Lastly, I would say Americans should be thankful that this industry is Non-Union, otherwise gas might be $7-$8 per gal.

Chief Kessler's picture

The US is currently drilling about 1000 wells per year. For the last 20 years. How many of these are producing 100,000 bbl/day ? Few. The junkie is so full of tracks and holes, soon it needs another host. Hello Bandar? I think I left my watch at your place, can I come by and pick it up? What do you mean no? You lying bastard, I'm coming over there right now,click.Boom.

wrs1's picture

None produce 100,000 bbl/day, that is pretty decent annual production.  It's not as bad as people think.  I think the bigger issue going forward for the frac technology will be water.

tempo's picture

1 thing remains unchanged, oil will remained the most valuable asset in the world. w/o oil nothing else can be produced or will have value. According to BP, we have 50 years of supply. Long before that oil goes to $1000 per bbl and our standard of living will be over. Enjoy the next five-ten years,

Battle Beagle's picture

Better Chart: (For Those of Us Who Prefer To Measure Prices With "Real" Money)

Gold to Oil Ratio Historical Chart


Spastica Rex's picture

Do you also happen to have a link to the oil to gold ratio historical chart?

Battle Beagle's picture

Best I can do using google: 

The Historic Gold-Oil Ratio Forecasts A Much Higher Price For Gold

Filed in Energy, Precious Metals by SRSrocco on January 2, 2014



Flakmeister's picture

He and I debated the merits of his chart, here is my metric


It doesn't capture the recent WTI-Brent spread though (small effect).....

Argos's picture

That is a very noisey chart.

Caviar Emptor's picture

It doesn't get more real than oil prices in real terms.

Hunter S. Thompson's picture

See that beuatiful dip after 2008. The USA would be rocking if the fed did not jump in. America runs on cheap energy and labor.

CrazyCooter's picture

You got double down votes!

All the trolls are going to copy you now ...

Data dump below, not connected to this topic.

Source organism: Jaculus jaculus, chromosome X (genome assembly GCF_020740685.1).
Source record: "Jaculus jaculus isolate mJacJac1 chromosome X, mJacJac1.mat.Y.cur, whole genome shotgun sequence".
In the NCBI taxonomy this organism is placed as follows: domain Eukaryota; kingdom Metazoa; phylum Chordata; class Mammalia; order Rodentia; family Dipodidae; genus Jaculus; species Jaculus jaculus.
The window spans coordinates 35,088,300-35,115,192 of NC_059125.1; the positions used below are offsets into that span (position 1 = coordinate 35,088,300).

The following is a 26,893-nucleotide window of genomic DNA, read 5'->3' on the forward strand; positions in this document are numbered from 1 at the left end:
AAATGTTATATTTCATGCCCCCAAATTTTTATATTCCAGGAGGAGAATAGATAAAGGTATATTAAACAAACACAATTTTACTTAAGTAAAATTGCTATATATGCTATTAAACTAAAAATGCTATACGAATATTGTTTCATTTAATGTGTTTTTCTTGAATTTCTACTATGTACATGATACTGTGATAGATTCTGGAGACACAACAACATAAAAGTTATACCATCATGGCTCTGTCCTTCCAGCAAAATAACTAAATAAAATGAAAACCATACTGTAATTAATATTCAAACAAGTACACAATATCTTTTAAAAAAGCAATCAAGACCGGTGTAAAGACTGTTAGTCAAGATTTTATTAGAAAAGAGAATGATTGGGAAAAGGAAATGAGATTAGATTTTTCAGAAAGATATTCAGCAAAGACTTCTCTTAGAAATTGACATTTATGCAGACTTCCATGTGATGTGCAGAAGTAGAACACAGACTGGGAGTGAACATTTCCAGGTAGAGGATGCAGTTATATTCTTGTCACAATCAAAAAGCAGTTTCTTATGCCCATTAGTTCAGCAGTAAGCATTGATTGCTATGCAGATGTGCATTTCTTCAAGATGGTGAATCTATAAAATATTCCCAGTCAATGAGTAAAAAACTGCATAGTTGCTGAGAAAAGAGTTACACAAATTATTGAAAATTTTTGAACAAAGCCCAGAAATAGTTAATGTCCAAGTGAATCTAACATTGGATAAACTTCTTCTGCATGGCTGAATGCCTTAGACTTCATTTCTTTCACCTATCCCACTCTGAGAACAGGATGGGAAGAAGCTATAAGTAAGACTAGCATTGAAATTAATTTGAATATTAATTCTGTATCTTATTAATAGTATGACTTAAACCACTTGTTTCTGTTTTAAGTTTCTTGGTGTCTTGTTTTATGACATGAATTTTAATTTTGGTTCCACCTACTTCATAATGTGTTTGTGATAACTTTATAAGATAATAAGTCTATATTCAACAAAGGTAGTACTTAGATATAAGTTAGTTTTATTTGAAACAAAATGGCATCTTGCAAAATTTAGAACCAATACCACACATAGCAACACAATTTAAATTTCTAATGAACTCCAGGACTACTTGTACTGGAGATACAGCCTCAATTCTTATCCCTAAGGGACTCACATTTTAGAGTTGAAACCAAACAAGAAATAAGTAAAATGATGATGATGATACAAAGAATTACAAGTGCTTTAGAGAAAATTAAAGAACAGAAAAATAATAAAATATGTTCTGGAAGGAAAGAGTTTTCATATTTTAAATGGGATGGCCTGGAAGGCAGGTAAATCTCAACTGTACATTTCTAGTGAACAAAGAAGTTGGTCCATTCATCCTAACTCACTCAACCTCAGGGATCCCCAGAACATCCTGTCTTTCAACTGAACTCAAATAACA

Hunter S. Thompson's picture

See that beuatiful dip after 2008. The USA would be rocking if the fed did not jump in. America runs on cheap energy and labor.

CrazyCooter's picture

You got double down votes!

All the trolls are going to copy you now ...



Tasty Sandwich's picture

'Prophets of Doom' Discuss Impacts of Peak Oil and Debt

Every American right now has 200 to 300 energy slaves standing behind them doing work that we take for granted: the energy in the taxi that got me here today, the lights in this building, our food system. The average food travels 1,500 miles to get to our plate. And that all uses energy.

All these things are subsidized by a one-time endowment of fossil energy that is so powerful that, for all human intents and purposes, it is indistinguishable from magic.

Prophets of Doom


samsara's picture

Here's the part that doesn't even gets mentioned.

This will give you an idea.

"You Don't Get long carbon chain molecules from a wind turbine"

Plastics. One example, every hospital would stop working, Nearly every item you see is plastic. It used to be glass and cloth. Now every thing is a one use item. No huge equipment washing departments, Sheets & other cloth items had to be washed. No longer exists.

Pre- 1900, Pre-oil, 99% of everything you saw was made out of Metal, Wood, or Glass.

Today what percentage of those items still made out of those same material?

Imagine if they had to be. (Don't worry we physically wouldn't have the materials to make those items today.)